Fortunately research into using literary texts in ELT is now expanding with children’s literature scholars involved in education becoming ever more cognizant of the [End of Page ii] plurilingual and pluricultural nature of classrooms across the world – where English is the vehicle of teaching, but many learners have a mother tongue or tongues other than English. Learning language through literature also sits well alongside the current focus on content-based teaching in ELT, the acquisition of intercultural understanding, multiple literacies and an initiation into the pleasures of literature. To this end, the ever-diversifying literary texts for children should be made accessible to a far greater extent than they currently are – conceptually through teacher education courses and materially through schools or local libraries – for all those involved in ELT with young learners and adolescents. The AILA Research Network in Early Language Learning – with the aim of raising the profile of research in language learning with children – has brought together researchers keen to develop this area. Among the members of the ELL-ReN (http://www.ell-ren.org/) are the editors of the CLELEjournal and the authors of the first two articles in this issue.
Several different text formats are in focus in this issue. Brunsmeier and Kolb in ‘Picturebooks Go Digital – The Potential of Story Apps for the Primary EFL Classroom’ report on a study that explores the opportunities story apps represent for reading in a foreign language. Their research investigates the nature of story apps in supporting autonomous reading with children between the ages of 8 and 11 in Germany.
In ‘The Sounds of Picturebooks for English Language Learning’, Fleta examines picturebooks with regard to raising phonological awareness and learners’ aural and oral skills. She refers to picturebooks that are particularly creative acoustically – richly patterned in rhyme and repetition, rhythmic refrains, onomatopoeia and alliteration. Fleta demonstrates the pleasures and advantages of this material with the example of Spanish young learners.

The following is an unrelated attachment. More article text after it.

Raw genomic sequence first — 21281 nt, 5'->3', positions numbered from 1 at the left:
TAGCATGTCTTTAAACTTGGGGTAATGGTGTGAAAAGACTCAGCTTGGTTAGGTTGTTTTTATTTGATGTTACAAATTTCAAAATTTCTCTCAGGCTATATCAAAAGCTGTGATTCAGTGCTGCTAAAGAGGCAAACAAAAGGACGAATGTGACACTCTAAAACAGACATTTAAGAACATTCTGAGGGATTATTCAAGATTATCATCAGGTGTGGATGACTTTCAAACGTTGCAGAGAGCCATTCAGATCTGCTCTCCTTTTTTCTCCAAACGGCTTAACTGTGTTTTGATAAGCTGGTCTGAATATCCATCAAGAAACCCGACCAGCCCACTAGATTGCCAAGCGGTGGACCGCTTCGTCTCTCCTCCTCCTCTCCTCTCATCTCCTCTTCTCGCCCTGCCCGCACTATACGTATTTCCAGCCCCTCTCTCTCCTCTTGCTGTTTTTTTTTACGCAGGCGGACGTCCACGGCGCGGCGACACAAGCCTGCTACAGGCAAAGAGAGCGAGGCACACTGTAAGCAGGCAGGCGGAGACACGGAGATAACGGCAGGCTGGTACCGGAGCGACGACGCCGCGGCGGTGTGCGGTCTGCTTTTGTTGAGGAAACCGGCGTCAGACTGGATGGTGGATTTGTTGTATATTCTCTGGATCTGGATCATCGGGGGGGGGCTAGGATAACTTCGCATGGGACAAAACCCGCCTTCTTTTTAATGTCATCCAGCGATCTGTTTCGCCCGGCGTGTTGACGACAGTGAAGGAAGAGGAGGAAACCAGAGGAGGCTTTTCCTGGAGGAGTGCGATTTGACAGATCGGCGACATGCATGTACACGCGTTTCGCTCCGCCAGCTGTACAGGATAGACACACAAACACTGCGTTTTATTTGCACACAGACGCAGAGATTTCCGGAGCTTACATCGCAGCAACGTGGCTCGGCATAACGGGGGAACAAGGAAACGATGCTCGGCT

Ortells Montón’s article is concerned with getting young people to read in ‘a world dominated by visual media and technology’. In her paper ‘Using American Coming-of-Age Stories in the ELT Classroom’, she describes her promising experiences with a project on multicultural coming-of-age stories – graphic novels and popular young adult literature – in secondary-school ELT in Spain. We hope with our series ‘Recommended Reads’ to provide further glimpses into the rich opportunities of the various children’s literature formats – in this issue there are recommendations for three picturebooks and a graphic novel. Finally, Gonçalves Matos reviews Delanoy, Eisenmann and Matz (eds) Learning with Literature in the EFL Classroom which, in keeping with the theme of this issue, [End of Page iii] attempts to cover the very wide range of formats: picturebooks, poetry, plays, young adult fiction, short stories, graphic novels and even video games.
As always, we wish to thank all who have contributed to this issue.
Janice Bland and Sandie Mourão
Carter, R. (2015). Epilogue: Literature and language learning in the EFL classroom. In M. Teranishi, Y. Saito & K. Wales (Eds), Literature and Language Learning in the EFL Classroom. Basingstoke: Palgrave Macmillan, pp. 316-320.
Enever, J. (2015). The advantages and disadvantages of English as a foreign language with young learners. In J. Bland (Ed.), Teaching English to Young Learners. Critical Issues in Language Teaching with 3-12 Year Olds. London: Bloomsbury Academic, pp. 13-29. [End of Page iv]